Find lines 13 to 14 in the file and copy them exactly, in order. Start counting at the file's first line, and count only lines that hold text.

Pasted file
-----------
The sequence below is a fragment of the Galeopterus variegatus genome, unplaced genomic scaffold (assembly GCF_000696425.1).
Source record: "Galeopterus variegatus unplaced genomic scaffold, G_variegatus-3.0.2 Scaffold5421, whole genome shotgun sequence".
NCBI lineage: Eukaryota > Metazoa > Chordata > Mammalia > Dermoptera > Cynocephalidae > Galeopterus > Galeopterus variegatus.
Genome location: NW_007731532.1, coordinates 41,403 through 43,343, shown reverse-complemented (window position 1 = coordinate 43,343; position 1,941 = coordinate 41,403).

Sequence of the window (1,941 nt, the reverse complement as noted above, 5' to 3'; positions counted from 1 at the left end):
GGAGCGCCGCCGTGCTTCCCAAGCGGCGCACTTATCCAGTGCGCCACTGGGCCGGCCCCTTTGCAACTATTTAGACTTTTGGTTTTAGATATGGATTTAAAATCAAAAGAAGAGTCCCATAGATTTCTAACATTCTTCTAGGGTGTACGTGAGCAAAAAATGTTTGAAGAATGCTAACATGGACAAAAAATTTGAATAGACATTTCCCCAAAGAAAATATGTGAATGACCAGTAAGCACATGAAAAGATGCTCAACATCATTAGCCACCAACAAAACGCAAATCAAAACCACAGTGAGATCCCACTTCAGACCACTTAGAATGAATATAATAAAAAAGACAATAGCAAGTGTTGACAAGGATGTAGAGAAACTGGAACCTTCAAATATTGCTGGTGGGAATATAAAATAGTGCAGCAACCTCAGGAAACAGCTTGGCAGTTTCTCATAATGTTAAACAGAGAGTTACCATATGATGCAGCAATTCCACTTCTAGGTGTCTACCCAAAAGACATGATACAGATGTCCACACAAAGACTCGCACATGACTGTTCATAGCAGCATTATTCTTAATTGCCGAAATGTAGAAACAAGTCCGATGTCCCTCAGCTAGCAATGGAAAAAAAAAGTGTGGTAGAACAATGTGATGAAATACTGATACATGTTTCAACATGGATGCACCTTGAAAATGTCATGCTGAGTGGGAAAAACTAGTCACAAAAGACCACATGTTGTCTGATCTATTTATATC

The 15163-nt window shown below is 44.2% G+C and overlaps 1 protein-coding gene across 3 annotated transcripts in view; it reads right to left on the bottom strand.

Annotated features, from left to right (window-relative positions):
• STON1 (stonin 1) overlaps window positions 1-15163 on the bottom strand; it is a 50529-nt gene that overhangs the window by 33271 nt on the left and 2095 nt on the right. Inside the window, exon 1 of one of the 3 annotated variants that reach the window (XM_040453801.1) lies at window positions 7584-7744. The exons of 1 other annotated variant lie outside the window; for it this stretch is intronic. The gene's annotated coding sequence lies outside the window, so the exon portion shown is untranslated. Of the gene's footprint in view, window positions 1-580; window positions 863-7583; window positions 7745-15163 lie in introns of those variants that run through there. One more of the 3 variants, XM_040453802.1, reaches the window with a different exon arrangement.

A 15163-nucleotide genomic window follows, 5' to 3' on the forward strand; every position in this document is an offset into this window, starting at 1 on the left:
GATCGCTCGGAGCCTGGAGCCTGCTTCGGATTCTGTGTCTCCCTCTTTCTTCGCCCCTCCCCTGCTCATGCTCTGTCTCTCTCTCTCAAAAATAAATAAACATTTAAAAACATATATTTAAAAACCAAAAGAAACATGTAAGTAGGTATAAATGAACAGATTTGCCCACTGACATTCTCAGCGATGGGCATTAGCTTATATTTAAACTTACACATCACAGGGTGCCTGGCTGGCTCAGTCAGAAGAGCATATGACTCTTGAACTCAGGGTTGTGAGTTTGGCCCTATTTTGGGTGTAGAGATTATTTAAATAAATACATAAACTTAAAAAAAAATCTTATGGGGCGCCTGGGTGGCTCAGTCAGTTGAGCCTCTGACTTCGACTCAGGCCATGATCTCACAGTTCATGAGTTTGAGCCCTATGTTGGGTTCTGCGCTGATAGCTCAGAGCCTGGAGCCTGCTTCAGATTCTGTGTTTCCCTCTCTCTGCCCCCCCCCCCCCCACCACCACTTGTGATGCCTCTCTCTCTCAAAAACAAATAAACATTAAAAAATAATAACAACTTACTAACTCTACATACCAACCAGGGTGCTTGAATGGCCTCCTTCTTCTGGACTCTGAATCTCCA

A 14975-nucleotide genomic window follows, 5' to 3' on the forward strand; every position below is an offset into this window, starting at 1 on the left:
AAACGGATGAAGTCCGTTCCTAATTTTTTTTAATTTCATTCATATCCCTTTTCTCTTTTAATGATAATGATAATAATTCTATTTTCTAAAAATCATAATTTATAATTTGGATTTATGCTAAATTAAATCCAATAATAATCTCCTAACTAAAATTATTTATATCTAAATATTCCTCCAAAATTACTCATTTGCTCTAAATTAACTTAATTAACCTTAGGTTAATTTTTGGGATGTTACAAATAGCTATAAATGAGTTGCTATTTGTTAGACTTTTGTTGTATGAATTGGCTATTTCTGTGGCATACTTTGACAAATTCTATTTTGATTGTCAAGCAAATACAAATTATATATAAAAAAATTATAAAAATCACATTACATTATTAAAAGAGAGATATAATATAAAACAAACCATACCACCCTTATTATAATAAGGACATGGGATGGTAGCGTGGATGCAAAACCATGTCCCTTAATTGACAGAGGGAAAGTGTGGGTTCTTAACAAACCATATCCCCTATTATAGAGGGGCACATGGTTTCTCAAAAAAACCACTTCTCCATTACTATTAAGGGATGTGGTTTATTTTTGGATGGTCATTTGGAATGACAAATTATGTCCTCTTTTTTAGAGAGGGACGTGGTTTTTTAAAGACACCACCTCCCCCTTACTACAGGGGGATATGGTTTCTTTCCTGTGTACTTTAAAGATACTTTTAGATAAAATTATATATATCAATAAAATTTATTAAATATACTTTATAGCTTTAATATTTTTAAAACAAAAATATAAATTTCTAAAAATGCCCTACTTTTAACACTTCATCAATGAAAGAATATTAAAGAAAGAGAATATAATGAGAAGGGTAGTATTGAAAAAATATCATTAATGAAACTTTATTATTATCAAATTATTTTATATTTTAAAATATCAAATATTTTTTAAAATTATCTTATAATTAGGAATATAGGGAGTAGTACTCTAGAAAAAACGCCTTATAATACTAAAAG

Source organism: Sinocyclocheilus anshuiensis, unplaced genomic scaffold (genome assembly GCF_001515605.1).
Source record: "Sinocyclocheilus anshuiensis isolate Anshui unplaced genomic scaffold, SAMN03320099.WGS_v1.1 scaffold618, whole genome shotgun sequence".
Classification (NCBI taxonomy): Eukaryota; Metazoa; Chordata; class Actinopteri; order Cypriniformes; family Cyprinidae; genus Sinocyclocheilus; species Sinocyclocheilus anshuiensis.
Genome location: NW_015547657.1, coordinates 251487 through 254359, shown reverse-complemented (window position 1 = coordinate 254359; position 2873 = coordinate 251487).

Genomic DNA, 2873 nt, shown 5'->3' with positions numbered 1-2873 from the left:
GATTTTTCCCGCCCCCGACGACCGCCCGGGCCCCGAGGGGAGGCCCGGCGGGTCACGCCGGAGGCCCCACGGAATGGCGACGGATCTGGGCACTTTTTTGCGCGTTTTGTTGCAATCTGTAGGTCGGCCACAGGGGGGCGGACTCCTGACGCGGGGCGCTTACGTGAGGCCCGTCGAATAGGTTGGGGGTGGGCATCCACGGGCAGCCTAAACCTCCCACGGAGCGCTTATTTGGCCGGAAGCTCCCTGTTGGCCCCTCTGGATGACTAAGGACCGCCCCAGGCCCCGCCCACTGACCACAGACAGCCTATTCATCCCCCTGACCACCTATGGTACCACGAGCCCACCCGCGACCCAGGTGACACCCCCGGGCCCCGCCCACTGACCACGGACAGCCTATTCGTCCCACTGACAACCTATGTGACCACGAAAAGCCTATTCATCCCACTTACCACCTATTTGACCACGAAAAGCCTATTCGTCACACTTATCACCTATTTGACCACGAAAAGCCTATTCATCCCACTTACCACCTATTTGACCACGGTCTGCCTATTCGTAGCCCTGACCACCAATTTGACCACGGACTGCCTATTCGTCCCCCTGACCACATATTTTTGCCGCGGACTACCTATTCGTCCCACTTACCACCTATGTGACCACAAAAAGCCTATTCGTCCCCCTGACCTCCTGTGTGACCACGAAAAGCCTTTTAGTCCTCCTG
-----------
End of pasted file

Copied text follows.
AAACGGATGAAGTCCGTTCCTAATTTTTTTTAATTTCATTCATATCCCTTTTCTCTTTTAATGATAATGATAATAATTCTATTTTCTAAAAATCATAATTTATAATTTGGATTTATGCTAAATTAAATCCAATAATAATCTCCTAACTAAAATTATTTATATCTAAATATTCCTCCAAAATTACTCATTTGCTCTAAATTAACTTAATTAACCTTAGGTTAATTTTTGGGATGTTACAAATAGCTATAAATGAGTTGCTATTTGTTAGACTTTTGTTGTATGAATTGGCTATTTCTGTGGCATACTTTGACAAATTCTATTTTGATTGTCAAGCAAATACAAATTATATATAAAAAAATTATAAAAATCACATTACATTATTAAAAGAGAGATATAATATAAAACAAACCATACCACCCTTATTATAATAAGGACATGGGATGGTAGCGTGGATGCAAAACCATGTCCCTTAATTGACAGAGGGAAAGTGTGGGTTCTTAACAAACCATATCCCCTATTATAGAGGGGCACATGGTTTCTCAAAAAAACCACTTCTCCATTACTATTAAGGGATGTGGTTTATTTTTGGATGGTCATTTGGAATGACAAATTATGTCCTCTTTTTTAGAGAGGGACGTGGTTTTTTAAAGACACCACCTCCCCCTTACTACAGGGGGATATGGTTTCTTTCCTGTGTACTTTAAAGATACTTTTAGATAAAATTATATATATCAATAAAATTTATTAAATATACTTTATAGCTTTAATATTTTTAAAACAAAAATATAAATTTCTAAAAATGCCCTACTTTTAACACTTCATCAATGAAAGAATATTAAAGAAAGAGAATATAATGAGAAGGGTAGTATTGAAAAAATATCATTAATGAAACTTTATTATTATCAAATTATTTTATATTTTAAAATATCAAATATTTTTTAAAATTATCTTATAATTAGGAATATAGGGAGTAGTACTCTAGAAAAAACGCCTTATAATACTAAAAG

Source organism: Sinocyclocheilus anshuiensis, unplaced genomic scaffold (genome assembly GCF_001515605.1).